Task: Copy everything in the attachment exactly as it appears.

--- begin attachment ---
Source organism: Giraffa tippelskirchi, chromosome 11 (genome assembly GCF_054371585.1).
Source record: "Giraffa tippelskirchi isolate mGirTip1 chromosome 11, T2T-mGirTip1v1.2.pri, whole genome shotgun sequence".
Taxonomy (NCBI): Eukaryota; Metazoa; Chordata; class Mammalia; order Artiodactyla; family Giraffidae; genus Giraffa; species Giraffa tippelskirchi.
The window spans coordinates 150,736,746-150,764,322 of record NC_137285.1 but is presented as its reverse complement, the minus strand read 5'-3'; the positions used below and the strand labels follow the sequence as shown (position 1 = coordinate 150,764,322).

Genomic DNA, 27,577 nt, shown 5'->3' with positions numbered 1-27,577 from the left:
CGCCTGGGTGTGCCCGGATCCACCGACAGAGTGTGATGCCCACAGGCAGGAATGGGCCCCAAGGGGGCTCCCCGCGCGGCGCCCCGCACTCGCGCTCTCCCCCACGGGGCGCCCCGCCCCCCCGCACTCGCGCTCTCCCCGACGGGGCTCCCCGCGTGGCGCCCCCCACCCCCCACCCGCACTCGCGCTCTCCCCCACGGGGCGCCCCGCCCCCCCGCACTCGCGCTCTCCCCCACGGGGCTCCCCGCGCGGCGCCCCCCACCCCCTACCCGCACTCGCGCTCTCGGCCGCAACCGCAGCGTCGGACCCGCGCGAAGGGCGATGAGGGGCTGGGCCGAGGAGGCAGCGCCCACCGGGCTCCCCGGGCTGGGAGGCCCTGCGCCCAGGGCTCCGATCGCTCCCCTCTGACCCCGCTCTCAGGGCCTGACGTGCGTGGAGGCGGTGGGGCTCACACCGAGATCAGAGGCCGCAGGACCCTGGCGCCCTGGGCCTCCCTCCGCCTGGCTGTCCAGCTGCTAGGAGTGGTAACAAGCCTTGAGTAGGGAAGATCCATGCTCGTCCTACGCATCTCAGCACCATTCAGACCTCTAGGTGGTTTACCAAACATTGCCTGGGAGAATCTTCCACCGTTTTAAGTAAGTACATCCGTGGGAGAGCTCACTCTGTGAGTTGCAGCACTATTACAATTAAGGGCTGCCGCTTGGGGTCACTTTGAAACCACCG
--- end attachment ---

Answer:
Source organism: Giraffa tippelskirchi, chromosome 11 (genome assembly GCF_054371585.1).
Source record: "Giraffa tippelskirchi isolate mGirTip1 chromosome 11, T2T-mGirTip1v1.2.pri, whole genome shotgun sequence".
Taxonomy (NCBI): Eukaryota; Metazoa; Chordata; class Mammalia; order Artiodactyla; family Giraffidae; genus Giraffa; species Giraffa tippelskirchi.
The window spans coordinates 150,736,746-150,764,322 of record NC_137285.1 but is presented as its reverse complement, the minus strand read 5'-3'; the positions used below and the strand labels follow the sequence as shown (position 1 = coordinate 150,764,322).

Genomic DNA, 27,577 nt, shown 5'->3' with positions numbered 1-27,577 from the left:
CGCCTGGGTGTGCCCGGATCCACCGACAGAGTGTGATGCCCACAGGCAGGAATGGGCCCCAAGGGGGCTCCCCGCGCGGCGCCCCGCACTCGCGCTCTCCCCCACGGGGCGCCCCGCCCCCCCGCACTCGCGCTCTCCCCGACGGGGCTCCCCGCGTGGCGCCCCCCACCCCCCACCCGCACTCGCGCTCTCCCCCACGGGGCGCCCCGCCCCCCCGCACTCGCGCTCTCCCCCACGGGGCTCCCCGCGCGGCGCCCCCCACCCCCTACCCGCACTCGCGCTCTCGGCCGCAACCGCAGCGTCGGACCCGCGCGAAGGGCGATGAGGGGCTGGGCCGAGGAGGCAGCGCCCACCGGGCTCCCCGGGCTGGGAGGCCCTGCGCCCAGGGCTCCGATCGCTCCCCTCTGACCCCGCTCTCAGGGCCTGACGTGCGTGGAGGCGGTGGGGCTCACACCGAGATCAGAGGCCGCAGGACCCTGGCGCCCTGGGCCTCCCTCCGCCTGGCTGTCCAGCTGCTAGGAGTGGTAACAAGCCTTGAGTAGGGAAGATCCATGCTCGTCCTACGCATCTCAGCACCATTCAGACCTCTAGGTGGTTTACCAAACATTGCCTGGGAGAATCTTCCACCGTTTTAAGTAAGTACATCCGTGGGAGAGCTCACTCTGTGAGTTGCAGCACTATTACAATTAAGGGCTGCCGCTTGGGGTCACTTTGAAACCACCG